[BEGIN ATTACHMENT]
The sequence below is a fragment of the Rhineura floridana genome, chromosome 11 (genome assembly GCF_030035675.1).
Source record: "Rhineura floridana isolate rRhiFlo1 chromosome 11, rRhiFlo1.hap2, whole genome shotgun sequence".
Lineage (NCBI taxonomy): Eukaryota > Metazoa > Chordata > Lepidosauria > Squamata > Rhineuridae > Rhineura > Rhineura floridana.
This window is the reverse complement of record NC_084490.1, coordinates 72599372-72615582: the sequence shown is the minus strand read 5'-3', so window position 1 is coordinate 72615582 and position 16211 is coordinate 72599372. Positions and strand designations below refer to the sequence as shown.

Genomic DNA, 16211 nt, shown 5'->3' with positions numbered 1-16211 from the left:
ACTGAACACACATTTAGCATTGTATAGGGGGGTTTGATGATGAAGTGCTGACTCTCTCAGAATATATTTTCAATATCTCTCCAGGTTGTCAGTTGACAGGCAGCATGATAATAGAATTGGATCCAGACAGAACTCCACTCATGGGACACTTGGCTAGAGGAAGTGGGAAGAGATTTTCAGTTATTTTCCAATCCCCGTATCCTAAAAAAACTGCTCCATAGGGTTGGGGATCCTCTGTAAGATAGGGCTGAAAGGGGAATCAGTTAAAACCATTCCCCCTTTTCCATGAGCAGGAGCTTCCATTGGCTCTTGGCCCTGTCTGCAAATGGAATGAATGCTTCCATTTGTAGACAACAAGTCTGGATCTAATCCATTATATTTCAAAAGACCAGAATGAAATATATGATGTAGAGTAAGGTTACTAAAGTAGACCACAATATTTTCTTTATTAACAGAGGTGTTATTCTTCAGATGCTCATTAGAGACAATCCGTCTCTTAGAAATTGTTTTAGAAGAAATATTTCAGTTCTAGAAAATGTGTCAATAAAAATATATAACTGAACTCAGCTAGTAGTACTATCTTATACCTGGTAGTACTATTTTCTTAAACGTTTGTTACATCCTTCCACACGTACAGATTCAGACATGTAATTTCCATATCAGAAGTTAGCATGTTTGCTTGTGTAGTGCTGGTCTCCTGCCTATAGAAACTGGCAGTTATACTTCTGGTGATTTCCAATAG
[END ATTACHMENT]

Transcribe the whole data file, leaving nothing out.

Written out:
The sequence below is a fragment of the Rhineura floridana genome, chromosome 11 (genome assembly GCF_030035675.1).
Source record: "Rhineura floridana isolate rRhiFlo1 chromosome 11, rRhiFlo1.hap2, whole genome shotgun sequence".
Lineage (NCBI taxonomy): Eukaryota > Metazoa > Chordata > Lepidosauria > Squamata > Rhineuridae > Rhineura > Rhineura floridana.
This window is the reverse complement of record NC_084490.1, coordinates 72599372-72615582: the sequence shown is the minus strand read 5'-3', so window position 1 is coordinate 72615582 and position 16211 is coordinate 72599372. Positions and strand designations below refer to the sequence as shown.

Genomic DNA, 16211 nt, shown 5'->3' with positions numbered 1-16211 from the left:
ACTGAACACACATTTAGCATTGTATAGGGGGGTTTGATGATGAAGTGCTGACTCTCTCAGAATATATTTTCAATATCTCTCCAGGTTGTCAGTTGACAGGCAGCATGATAATAGAATTGGATCCAGACAGAACTCCACTCATGGGACACTTGGCTAGAGGAAGTGGGAAGAGATTTTCAGTTATTTTCCAATCCCCGTATCCTAAAAAAACTGCTCCATAGGGTTGGGGATCCTCTGTAAGATAGGGCTGAAAGGGGAATCAGTTAAAACCATTCCCCCTTTTCCATGAGCAGGAGCTTCCATTGGCTCTTGGCCCTGTCTGCAAATGGAATGAATGCTTCCATTTGTAGACAACAAGTCTGGATCTAATCCATTATATTTCAAAAGACCAGAATGAAATATATGATGTAGAGTAAGGTTACTAAAGTAGACCACAATATTTTCTTTATTAACAGAGGTGTTATTCTTCAGATGCTCATTAGAGACAATCCGTCTCTTAGAAATTGTTTTAGAAGAAATATTTCAGTTCTAGAAAATGTGTCAATAAAAATATATAACTGAACTCAGCTAGTAGTACTATCTTATACCTGGTAGTACTATTTTCTTAAACGTTTGTTACATCCTTCCACACGTACAGATTCAGACATGTAATTTCCATATCAGAAGTTAGCATGTTTGCTTGTGTAGTGCTGGTCTCCTGCCTATAGAAACTGGCAGTTATACTTCTGGTGATTTCCAATAG